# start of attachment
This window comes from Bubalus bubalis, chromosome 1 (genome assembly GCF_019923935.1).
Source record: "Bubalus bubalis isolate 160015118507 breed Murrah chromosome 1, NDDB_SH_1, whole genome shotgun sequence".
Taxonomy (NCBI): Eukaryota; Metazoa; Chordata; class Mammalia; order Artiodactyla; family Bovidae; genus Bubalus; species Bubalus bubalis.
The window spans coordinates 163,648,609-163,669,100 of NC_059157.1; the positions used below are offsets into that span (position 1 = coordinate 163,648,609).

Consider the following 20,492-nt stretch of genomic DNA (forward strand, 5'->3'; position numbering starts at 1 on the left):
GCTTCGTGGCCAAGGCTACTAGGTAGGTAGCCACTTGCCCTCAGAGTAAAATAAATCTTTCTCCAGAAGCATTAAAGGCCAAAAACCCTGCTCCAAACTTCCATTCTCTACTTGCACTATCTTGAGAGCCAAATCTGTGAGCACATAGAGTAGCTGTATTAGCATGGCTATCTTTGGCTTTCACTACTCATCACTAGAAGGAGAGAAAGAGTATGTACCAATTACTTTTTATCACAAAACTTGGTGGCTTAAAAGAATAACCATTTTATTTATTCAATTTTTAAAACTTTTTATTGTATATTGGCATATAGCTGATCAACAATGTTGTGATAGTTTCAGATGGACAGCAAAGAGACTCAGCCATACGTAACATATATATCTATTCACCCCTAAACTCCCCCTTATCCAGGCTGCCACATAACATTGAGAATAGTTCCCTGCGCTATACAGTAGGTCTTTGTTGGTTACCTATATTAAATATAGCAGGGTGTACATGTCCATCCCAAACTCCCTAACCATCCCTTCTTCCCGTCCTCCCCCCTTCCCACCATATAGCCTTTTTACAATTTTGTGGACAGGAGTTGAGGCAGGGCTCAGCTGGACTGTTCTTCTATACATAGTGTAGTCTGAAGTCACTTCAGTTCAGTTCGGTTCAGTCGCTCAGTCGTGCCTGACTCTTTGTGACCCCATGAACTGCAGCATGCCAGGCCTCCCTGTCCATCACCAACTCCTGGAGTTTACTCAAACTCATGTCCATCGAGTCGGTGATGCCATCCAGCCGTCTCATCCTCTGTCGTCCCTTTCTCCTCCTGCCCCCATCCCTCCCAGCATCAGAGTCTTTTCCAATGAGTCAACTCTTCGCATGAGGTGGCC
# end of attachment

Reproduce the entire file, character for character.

This window comes from Bubalus bubalis, chromosome 1 (genome assembly GCF_019923935.1).
Source record: "Bubalus bubalis isolate 160015118507 breed Murrah chromosome 1, NDDB_SH_1, whole genome shotgun sequence".
Taxonomy (NCBI): Eukaryota; Metazoa; Chordata; class Mammalia; order Artiodactyla; family Bovidae; genus Bubalus; species Bubalus bubalis.
The window spans coordinates 163,648,609-163,669,100 of NC_059157.1; the positions used below are offsets into that span (position 1 = coordinate 163,648,609).

Consider the following 20,492-nt stretch of genomic DNA (forward strand, 5'->3'; position numbering starts at 1 on the left):
GCTTCGTGGCCAAGGCTACTAGGTAGGTAGCCACTTGCCCTCAGAGTAAAATAAATCTTTCTCCAGAAGCATTAAAGGCCAAAAACCCTGCTCCAAACTTCCATTCTCTACTTGCACTATCTTGAGAGCCAAATCTGTGAGCACATAGAGTAGCTGTATTAGCATGGCTATCTTTGGCTTTCACTACTCATCACTAGAAGGAGAGAAAGAGTATGTACCAATTACTTTTTATCACAAAACTTGGTGGCTTAAAAGAATAACCATTTTATTTATTCAATTTTTAAAACTTTTTATTGTATATTGGCATATAGCTGATCAACAATGTTGTGATAGTTTCAGATGGACAGCAAAGAGACTCAGCCATACGTAACATATATATCTATTCACCCCTAAACTCCCCCTTATCCAGGCTGCCACATAACATTGAGAATAGTTCCCTGCGCTATACAGTAGGTCTTTGTTGGTTACCTATATTAAATATAGCAGGGTGTACATGTCCATCCCAAACTCCCTAACCATCCCTTCTTCCCGTCCTCCCCCCTTCCCACCATATAGCCTTTTTACAATTTTGTGGACAGGAGTTGAGGCAGGGCTCAGCTGGACTGTTCTTCTATACATAGTGTAGTCTGAAGTCACTTCAGTTCAGTTCGGTTCAGTCGCTCAGTCGTGCCTGACTCTTTGTGACCCCATGAACTGCAGCATGCCAGGCCTCCCTGTCCATCACCAACTCCTGGAGTTTACTCAAACTCATGTCCATCGAGTCGGTGATGCCATCCAGCCGTCTCATCCTCTGTCGTCCCTTTCTCCTCCTGCCCCCATCCCTCCCAGCATCAGAGTCTTTTCCAATGAGTCAACTCTTCGCATGAGGTGGCC